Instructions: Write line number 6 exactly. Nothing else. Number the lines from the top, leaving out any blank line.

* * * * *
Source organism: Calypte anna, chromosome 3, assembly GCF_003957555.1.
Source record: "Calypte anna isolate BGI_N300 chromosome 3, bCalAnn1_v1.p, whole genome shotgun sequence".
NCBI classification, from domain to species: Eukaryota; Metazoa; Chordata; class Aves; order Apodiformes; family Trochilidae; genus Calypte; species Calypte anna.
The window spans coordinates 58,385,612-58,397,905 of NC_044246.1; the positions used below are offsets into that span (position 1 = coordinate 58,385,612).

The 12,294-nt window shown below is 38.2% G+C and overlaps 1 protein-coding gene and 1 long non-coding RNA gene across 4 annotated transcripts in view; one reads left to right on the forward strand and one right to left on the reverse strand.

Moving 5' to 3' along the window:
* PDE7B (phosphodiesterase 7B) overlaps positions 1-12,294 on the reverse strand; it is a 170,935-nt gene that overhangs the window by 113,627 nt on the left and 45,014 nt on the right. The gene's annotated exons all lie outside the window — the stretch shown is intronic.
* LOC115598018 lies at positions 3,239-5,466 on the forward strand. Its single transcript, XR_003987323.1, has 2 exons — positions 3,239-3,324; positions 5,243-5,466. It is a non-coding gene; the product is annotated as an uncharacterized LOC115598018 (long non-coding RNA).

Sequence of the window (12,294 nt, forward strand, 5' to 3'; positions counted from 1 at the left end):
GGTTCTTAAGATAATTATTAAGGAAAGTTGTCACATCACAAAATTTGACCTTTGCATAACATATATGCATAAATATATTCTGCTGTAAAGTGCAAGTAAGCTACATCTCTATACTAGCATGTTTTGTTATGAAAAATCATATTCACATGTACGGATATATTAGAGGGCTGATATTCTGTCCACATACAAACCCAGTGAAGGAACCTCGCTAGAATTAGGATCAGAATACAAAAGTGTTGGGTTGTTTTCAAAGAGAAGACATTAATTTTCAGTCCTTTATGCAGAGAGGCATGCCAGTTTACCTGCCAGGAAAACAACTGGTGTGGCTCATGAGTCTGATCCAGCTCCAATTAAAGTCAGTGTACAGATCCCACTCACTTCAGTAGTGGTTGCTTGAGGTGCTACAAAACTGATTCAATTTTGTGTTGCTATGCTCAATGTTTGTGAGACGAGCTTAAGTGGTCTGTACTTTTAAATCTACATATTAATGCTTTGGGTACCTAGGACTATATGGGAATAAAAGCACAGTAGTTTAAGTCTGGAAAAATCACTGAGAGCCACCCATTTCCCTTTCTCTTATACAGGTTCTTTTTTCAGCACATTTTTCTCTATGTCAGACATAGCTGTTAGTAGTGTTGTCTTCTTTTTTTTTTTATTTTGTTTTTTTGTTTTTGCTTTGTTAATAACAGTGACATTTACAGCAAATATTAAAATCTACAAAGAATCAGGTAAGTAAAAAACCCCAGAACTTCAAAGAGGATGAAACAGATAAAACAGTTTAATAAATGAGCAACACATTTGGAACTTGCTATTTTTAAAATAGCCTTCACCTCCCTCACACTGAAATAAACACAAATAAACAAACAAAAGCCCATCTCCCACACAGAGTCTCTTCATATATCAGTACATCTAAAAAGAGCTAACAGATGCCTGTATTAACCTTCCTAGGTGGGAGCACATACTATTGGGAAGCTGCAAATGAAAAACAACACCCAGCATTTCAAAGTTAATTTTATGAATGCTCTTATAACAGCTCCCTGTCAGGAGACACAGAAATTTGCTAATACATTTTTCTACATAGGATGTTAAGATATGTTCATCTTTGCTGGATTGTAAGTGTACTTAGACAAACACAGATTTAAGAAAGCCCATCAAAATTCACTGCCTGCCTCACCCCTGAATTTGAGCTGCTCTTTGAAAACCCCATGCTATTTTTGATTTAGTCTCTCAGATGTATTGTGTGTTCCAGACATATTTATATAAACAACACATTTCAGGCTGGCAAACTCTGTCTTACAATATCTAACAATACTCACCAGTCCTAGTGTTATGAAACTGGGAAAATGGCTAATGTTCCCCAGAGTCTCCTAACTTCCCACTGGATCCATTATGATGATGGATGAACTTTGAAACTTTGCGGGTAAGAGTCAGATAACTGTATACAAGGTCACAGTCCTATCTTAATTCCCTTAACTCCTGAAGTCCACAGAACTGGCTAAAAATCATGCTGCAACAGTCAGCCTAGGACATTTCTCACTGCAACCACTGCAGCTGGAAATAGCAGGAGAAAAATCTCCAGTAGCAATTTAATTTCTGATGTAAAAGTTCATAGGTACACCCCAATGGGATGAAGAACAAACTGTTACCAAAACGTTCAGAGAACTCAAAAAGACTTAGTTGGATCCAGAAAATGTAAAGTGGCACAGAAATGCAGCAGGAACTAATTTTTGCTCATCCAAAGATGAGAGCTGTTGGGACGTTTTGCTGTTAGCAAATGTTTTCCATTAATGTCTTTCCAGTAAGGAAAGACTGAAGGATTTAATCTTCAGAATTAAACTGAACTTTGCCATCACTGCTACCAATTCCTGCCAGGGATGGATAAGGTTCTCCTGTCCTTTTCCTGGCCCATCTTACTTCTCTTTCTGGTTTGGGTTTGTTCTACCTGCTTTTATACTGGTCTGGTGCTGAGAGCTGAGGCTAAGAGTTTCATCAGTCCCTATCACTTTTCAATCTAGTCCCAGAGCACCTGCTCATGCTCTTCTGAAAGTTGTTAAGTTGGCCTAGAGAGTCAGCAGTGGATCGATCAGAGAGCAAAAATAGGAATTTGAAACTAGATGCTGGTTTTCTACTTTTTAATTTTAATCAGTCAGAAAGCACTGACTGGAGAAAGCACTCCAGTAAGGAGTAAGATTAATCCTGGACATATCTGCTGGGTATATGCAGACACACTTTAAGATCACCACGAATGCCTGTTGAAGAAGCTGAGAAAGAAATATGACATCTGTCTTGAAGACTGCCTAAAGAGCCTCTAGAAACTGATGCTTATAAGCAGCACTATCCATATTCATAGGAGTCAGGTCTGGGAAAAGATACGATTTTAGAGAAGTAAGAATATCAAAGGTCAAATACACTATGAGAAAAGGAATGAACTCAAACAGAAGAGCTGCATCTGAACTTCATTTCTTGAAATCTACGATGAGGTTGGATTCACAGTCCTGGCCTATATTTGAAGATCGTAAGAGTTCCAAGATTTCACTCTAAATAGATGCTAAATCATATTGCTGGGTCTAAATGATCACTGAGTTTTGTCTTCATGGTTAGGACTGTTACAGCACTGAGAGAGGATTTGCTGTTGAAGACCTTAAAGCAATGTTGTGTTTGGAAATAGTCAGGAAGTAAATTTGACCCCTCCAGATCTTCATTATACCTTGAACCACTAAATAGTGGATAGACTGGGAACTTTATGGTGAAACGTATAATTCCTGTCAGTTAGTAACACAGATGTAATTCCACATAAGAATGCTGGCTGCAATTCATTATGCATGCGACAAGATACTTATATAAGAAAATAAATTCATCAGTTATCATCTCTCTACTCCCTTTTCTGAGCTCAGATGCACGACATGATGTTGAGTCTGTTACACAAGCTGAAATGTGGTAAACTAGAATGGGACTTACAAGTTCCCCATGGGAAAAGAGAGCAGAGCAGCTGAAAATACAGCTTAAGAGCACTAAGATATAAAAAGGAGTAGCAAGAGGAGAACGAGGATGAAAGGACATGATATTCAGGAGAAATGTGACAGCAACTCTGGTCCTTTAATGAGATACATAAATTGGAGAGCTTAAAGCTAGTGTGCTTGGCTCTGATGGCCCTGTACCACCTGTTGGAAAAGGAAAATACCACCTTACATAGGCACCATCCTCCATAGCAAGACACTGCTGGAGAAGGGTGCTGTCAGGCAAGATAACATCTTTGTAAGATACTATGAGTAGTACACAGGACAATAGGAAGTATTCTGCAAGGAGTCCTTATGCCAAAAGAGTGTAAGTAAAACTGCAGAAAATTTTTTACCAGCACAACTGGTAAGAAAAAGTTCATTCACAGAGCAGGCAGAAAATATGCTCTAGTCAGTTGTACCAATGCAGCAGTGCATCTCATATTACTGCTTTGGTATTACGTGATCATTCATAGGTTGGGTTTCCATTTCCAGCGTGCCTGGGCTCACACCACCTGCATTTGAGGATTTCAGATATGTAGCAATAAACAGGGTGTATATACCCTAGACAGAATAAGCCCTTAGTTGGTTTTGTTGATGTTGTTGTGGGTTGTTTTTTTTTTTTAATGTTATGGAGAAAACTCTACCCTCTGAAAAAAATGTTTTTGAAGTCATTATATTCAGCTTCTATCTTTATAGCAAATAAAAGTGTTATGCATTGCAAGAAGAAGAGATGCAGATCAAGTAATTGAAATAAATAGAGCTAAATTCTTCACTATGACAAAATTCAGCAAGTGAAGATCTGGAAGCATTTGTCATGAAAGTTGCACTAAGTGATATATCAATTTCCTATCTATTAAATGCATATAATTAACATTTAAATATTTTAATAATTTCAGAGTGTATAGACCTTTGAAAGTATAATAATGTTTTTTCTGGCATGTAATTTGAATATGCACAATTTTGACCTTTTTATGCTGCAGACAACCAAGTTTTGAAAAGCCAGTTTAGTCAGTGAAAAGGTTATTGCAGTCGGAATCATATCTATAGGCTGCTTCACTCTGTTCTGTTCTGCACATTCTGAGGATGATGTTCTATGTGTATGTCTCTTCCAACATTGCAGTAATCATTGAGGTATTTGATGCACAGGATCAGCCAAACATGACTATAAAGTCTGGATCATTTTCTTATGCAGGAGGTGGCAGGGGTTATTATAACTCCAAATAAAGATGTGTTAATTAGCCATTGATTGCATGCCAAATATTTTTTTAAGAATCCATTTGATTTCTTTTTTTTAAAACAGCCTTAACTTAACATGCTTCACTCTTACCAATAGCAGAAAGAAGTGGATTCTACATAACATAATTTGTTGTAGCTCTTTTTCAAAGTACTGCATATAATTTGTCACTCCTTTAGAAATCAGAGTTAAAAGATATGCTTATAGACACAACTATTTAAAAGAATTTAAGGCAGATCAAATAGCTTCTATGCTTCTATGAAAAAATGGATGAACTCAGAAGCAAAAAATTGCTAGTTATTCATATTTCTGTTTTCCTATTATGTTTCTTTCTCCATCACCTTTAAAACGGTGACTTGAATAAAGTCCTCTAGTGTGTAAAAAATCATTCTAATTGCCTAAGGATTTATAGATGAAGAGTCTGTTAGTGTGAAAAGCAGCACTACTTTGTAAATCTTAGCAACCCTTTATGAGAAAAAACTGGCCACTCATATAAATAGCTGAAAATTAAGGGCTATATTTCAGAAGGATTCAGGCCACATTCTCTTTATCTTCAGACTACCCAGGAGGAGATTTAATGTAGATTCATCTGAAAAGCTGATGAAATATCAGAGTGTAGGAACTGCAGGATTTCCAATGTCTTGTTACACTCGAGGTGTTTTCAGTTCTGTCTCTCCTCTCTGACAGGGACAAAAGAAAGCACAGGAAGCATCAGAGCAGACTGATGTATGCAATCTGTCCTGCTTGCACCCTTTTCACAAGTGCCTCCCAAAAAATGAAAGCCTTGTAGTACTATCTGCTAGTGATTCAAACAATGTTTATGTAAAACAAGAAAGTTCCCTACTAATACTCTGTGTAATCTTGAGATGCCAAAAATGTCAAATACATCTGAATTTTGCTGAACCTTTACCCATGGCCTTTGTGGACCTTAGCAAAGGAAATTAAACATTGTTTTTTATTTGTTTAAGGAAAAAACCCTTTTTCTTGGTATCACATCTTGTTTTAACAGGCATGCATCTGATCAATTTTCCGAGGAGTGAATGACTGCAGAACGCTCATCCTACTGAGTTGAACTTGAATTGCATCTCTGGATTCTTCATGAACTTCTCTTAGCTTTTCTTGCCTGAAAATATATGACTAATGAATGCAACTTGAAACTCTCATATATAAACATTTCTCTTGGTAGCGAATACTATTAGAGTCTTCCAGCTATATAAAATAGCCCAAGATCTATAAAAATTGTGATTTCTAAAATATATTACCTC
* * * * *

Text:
Moving 5' to 3' along the window: